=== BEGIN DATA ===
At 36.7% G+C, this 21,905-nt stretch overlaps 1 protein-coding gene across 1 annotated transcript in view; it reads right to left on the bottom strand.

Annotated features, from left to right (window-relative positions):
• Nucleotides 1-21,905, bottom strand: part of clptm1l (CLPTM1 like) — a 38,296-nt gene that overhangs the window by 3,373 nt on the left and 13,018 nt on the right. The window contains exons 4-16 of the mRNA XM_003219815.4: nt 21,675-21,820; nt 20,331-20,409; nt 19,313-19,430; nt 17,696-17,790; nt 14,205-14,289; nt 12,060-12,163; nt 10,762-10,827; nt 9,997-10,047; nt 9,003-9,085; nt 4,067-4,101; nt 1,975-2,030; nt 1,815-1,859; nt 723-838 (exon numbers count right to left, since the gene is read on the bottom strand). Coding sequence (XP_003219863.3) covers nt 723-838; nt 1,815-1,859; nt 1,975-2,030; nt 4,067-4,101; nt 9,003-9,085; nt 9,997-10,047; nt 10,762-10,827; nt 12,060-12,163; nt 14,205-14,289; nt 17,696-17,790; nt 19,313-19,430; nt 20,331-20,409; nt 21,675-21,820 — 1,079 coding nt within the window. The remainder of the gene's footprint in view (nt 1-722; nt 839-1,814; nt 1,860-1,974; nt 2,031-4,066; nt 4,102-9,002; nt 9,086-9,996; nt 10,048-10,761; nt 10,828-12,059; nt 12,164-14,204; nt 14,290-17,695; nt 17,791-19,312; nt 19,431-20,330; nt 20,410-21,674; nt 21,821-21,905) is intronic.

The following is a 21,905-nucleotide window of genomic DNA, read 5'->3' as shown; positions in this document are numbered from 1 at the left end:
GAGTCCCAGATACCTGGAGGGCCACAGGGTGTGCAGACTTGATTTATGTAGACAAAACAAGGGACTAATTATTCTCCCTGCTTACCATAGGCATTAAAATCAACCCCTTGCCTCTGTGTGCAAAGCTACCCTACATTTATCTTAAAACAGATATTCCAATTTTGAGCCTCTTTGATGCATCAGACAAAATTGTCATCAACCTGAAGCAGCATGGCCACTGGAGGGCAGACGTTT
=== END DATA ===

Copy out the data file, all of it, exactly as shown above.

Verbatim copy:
At 36.7% G+C, this 21,905-nt stretch overlaps 1 protein-coding gene across 1 annotated transcript in view; it reads right to left on the bottom strand.

Annotated features, from left to right (window-relative positions):
• Nucleotides 1-21,905, bottom strand: part of clptm1l (CLPTM1 like) — a 38,296-nt gene that overhangs the window by 3,373 nt on the left and 13,018 nt on the right. The window contains exons 4-16 of the mRNA XM_003219815.4: nt 21,675-21,820; nt 20,331-20,409; nt 19,313-19,430; nt 17,696-17,790; nt 14,205-14,289; nt 12,060-12,163; nt 10,762-10,827; nt 9,997-10,047; nt 9,003-9,085; nt 4,067-4,101; nt 1,975-2,030; nt 1,815-1,859; nt 723-838 (exon numbers count right to left, since the gene is read on the bottom strand). Coding sequence (XP_003219863.3) covers nt 723-838; nt 1,815-1,859; nt 1,975-2,030; nt 4,067-4,101; nt 9,003-9,085; nt 9,997-10,047; nt 10,762-10,827; nt 12,060-12,163; nt 14,205-14,289; nt 17,696-17,790; nt 19,313-19,430; nt 20,331-20,409; nt 21,675-21,820 — 1,079 coding nt within the window. The remainder of the gene's footprint in view (nt 1-722; nt 839-1,814; nt 1,860-1,974; nt 2,031-4,066; nt 4,102-9,002; nt 9,086-9,996; nt 10,048-10,761; nt 10,828-12,059; nt 12,164-14,204; nt 14,290-17,695; nt 17,791-19,312; nt 19,431-20,330; nt 20,410-21,674; nt 21,821-21,905) is intronic.

The following is a 21,905-nucleotide window of genomic DNA, read 5'->3' as shown; positions in this document are numbered from 1 at the left end:
GAGTCCCAGATACCTGGAGGGCCACAGGGTGTGCAGACTTGATTTATGTAGACAAAACAAGGGACTAATTATTCTCCCTGCTTACCATAGGCATTAAAATCAACCCCTTGCCTCTGTGTGCAAAGCTACCCTACATTTATCTTAAAACAGATATTCCAATTTTGAGCCTCTTTGATGCATCAGACAAAATTGTCATCAACCTGAAGCAGCATGGCCACTGGAGGGCAGACGTTT